The children were found by a farmer two months after they were declared missing. The sheriff and his deputies and the federal agents descended on the cemetery. Tents of yellowed canvas were set up to break the heat. It waved off the gravel road, carrying grasshoppers as they fled from the cruisers. Cicadas yet to die landed on sleeves, on hats. In one of the tents an old detective sat facing the back with his gun in his lap. A deputy entered the tent carrying water in a paper cup. The air inside was musty from the canvas.
What are you going to do with that?
I don’t know yet, the detective said.
Give it to me.
The detective handed the gun to him. He turned to look at the deputy. His eyes were dark, hard and pinched from years of work in the open. What do you do when anyone could wake up one morning and kill you? Kill your family?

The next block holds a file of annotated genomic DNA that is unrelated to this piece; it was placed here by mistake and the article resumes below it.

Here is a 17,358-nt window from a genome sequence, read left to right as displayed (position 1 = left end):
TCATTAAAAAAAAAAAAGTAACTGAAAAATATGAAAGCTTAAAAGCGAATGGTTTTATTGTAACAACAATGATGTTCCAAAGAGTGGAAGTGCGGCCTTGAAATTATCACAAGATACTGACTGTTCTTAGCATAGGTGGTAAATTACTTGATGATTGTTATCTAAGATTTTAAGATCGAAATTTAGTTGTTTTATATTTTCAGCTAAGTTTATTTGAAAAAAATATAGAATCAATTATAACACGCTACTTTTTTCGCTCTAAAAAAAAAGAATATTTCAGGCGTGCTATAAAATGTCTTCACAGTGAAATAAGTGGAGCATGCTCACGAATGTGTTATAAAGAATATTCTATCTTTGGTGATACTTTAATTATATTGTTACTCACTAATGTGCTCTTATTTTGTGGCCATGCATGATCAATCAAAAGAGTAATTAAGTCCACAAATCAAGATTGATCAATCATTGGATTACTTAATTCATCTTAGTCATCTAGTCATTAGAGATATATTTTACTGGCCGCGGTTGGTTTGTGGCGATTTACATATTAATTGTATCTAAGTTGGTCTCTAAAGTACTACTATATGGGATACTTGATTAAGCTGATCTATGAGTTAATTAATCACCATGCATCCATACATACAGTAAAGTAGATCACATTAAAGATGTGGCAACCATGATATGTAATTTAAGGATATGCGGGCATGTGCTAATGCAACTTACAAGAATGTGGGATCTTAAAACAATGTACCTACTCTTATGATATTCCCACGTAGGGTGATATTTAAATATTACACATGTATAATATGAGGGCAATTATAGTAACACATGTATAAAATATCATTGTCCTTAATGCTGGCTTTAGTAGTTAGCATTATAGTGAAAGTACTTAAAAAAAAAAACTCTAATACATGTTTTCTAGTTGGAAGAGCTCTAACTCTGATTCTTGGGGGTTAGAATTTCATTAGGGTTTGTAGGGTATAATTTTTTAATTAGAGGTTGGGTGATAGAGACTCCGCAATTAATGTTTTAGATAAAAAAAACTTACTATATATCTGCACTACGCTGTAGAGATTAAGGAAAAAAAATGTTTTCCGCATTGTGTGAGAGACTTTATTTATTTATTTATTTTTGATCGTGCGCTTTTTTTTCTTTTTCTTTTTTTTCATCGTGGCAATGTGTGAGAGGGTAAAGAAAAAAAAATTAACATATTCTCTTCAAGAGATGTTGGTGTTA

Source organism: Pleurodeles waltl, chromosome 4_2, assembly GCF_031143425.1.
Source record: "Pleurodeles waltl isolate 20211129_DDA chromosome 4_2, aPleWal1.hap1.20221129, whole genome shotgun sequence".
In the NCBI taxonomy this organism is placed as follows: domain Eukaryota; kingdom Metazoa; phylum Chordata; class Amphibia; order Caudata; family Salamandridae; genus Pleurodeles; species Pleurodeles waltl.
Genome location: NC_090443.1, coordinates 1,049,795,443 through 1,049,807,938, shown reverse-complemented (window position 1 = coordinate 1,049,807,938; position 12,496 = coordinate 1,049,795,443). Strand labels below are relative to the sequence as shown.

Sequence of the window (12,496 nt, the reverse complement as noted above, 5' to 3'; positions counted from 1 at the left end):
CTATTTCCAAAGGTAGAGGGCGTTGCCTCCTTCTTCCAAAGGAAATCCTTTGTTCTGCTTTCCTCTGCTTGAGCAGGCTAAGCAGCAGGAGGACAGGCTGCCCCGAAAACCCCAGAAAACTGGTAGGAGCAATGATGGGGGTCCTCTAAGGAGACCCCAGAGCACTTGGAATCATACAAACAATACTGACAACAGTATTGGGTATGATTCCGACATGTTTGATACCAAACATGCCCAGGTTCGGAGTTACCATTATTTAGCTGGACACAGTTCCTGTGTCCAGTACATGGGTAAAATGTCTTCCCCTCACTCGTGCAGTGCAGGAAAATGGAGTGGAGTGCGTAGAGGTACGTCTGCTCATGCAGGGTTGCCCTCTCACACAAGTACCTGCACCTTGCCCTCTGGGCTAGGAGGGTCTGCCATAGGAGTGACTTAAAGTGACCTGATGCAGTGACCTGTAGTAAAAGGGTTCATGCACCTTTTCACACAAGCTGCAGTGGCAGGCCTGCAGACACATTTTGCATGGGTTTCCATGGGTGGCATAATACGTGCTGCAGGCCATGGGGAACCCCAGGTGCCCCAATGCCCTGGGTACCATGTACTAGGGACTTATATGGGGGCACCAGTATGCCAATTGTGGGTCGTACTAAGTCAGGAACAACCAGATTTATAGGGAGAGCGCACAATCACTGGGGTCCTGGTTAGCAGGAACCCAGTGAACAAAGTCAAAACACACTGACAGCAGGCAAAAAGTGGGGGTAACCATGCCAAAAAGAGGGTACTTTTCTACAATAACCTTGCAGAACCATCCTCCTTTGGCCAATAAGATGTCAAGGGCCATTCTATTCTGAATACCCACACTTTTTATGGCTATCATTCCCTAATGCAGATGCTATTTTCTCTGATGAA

I don’t know.
There’s about an inch between you and hell at any time, do you know that? He looked past the deputy. He said nothing more and the deputy left to get someone for him. He didn't know who.
Eric Shonkwiler's writing has appeared in The Los Angeles Review of Books, The Millions, Fiddleblack, [PANK] Magazine, and Midwestern Gothic. He was born and raised in Ohio, and has lived and worked in every contiguous United States time zone. His first novel, Above All Men is due out in March 2014 from MG Press.